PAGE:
On September 20, 1971, the Greater Freehold Area Hospital – built on farmland – opened its doors to its very first patients. Fifty years later, that humble 120-bed rural hospital has evolved into the comprehensive healthcare system CentraState. A leading regional healthcare organization that provides state-of-the-art health services, CentraState now boasts a 284-bed acute-care hospital, a vibrant health and wellness campus, three award-winning senior living communities, a charitable foundation, and four local satellite health pavilions.
As the hospital celebrates its 50th anniversary this year, CentraState Healthcare System president and CEO John T. Gribbin says that redefining what it means to be a community hospital has been a main focus for the organization throughout its history.
“The hallmark of a community hospital is the ability to stay in tune with what is going on in your community and understanding the disparate needs that surface,” Gribbin says.
He adds that various program initiatives, as well as CentraState’s Star and Barry Tobias Health Awareness Center, which offers a range of services designed to maintain health and better manage chronic conditions through education, management techniques and coaching, have helped to strengthen the connections between the health system and community.
“We’ve managed to build some strong bridges into other communities and institutions,” Gribbin says.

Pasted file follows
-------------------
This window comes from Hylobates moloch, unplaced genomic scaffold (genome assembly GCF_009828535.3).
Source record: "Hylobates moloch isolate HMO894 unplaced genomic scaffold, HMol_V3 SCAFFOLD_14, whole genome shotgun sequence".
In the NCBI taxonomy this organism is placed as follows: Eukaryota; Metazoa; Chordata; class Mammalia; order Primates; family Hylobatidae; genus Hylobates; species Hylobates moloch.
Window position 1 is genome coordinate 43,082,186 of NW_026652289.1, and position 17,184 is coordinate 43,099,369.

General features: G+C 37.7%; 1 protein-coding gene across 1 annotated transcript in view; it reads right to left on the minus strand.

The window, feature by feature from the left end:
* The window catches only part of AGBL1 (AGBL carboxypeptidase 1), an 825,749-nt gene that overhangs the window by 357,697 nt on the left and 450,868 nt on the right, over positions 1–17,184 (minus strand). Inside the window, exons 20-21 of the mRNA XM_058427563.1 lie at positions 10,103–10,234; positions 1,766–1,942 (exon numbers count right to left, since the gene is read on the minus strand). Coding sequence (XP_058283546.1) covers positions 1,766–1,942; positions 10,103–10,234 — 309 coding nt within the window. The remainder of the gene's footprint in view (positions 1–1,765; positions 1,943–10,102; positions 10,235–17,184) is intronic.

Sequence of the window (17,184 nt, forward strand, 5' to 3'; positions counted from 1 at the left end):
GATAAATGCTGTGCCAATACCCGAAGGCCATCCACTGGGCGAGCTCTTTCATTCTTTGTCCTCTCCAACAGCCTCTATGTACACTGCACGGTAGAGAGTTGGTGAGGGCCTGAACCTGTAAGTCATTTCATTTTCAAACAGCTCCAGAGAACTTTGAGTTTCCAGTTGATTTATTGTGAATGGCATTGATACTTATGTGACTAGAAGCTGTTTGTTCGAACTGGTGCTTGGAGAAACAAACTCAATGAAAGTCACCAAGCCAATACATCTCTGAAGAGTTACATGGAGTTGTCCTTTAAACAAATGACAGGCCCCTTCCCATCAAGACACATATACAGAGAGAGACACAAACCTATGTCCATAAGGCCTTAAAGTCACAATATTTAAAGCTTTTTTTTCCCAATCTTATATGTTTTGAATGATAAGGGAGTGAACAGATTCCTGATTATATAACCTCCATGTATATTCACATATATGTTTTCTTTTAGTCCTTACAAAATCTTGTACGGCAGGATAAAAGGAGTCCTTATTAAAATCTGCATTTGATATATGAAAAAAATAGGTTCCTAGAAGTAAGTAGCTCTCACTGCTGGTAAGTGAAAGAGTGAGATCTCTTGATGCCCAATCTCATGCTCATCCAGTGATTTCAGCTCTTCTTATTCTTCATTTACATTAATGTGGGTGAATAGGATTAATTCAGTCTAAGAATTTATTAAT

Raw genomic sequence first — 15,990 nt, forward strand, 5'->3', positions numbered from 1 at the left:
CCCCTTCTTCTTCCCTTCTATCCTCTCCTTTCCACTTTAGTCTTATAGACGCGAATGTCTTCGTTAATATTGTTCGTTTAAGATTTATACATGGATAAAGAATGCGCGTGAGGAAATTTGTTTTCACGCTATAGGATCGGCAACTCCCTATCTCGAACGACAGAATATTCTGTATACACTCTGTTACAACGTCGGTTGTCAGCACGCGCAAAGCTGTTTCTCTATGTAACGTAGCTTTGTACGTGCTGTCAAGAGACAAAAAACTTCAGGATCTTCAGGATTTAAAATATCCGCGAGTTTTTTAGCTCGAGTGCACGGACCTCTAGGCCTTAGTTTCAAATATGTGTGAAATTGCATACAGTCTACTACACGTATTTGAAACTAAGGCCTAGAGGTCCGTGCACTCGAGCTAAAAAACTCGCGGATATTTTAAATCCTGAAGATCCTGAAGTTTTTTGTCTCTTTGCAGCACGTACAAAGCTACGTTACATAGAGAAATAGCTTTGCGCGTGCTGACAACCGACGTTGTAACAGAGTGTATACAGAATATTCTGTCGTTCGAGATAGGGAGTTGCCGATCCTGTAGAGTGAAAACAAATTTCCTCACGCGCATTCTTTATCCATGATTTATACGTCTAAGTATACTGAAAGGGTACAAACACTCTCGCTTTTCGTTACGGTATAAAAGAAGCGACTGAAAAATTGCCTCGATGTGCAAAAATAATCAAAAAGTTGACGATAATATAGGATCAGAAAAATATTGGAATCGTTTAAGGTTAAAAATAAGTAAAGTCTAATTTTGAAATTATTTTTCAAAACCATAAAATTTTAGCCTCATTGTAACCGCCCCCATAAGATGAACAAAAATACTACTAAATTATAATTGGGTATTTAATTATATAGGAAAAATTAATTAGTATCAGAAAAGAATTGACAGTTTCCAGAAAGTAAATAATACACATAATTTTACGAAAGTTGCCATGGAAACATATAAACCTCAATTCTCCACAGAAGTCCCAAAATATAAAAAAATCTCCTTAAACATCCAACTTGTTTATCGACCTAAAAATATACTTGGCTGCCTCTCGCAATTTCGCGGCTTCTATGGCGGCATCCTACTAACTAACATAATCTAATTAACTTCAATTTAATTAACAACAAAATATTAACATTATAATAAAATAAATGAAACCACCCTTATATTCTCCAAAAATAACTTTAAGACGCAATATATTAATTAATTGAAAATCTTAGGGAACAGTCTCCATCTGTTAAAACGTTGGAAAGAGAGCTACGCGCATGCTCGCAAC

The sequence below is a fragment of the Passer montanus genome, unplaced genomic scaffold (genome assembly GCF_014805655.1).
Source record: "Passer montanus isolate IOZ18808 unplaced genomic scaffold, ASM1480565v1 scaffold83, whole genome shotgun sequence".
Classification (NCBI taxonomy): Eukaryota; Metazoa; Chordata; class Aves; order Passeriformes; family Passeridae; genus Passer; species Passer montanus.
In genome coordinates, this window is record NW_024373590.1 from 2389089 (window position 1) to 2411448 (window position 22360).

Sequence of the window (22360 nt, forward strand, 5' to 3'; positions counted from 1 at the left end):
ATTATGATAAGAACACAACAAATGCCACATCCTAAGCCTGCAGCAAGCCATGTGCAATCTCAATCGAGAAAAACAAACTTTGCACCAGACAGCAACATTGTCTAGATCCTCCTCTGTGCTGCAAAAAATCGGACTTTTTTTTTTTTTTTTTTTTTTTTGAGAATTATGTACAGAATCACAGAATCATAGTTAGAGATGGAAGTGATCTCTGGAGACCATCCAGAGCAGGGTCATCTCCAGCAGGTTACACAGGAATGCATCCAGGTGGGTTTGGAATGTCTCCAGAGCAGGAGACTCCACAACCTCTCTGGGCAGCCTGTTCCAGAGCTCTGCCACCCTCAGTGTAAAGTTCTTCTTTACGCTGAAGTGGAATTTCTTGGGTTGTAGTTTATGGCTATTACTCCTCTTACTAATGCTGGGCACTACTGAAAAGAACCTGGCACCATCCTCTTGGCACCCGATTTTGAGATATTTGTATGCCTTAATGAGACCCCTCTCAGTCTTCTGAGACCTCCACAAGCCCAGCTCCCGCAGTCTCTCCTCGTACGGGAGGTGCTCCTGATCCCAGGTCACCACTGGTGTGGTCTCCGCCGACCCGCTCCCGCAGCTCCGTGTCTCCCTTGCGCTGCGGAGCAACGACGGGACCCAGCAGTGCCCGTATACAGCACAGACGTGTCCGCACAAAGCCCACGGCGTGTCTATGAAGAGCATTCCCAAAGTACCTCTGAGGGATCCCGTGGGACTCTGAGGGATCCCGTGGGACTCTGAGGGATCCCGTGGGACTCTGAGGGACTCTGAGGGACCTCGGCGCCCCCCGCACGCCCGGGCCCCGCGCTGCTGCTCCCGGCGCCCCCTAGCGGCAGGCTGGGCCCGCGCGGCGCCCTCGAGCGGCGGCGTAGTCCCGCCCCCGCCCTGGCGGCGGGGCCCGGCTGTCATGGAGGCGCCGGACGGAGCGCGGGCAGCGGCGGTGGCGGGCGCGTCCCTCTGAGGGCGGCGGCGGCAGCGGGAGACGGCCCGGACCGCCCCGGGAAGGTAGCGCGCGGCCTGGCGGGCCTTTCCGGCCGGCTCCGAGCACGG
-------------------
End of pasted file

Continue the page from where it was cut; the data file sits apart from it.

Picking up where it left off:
The power of these relationships were most recently put on full display during the COVID-19 pandemic.
“We had a tremendous outpouring of philanthropy from the community [during the pandemic] – and I am not talking about monetary in this instance,” Gribbin says. “Hundreds of people donated needed things to the hospital like masks, sanitizers and all sorts of PPE day-in and day-out. I think that reflects some of the relationships that we’ve worked hard to build over the years.”
Further redefining what it means to be a community hospital, Gribbin points to CentraState’s Family Medicine Residency Program, which, via a partnership with Rutgers University, graduates six new family care physicians every year.
Gribbin says the goal is to provide graduates the tools needed to excel in any future family medicine practice environment.
“That’s not something you’d typically see in a traditional community hospital. Teaching programs are complex and expensive, but we feel it’s part of our obligation to our community,” Gribbin says.
Ultimately, Gribbin hopes to continue building upon the success that CentraState has enjoyed over the past 50 years.
“I feel it’s important for an organization to not forget its roots, but the 50th anniversary is also a great time to look forward,” he says. “We will appreciate where we came from and appreciate the people who came before us, and commit ourselves to continuing to get better.”
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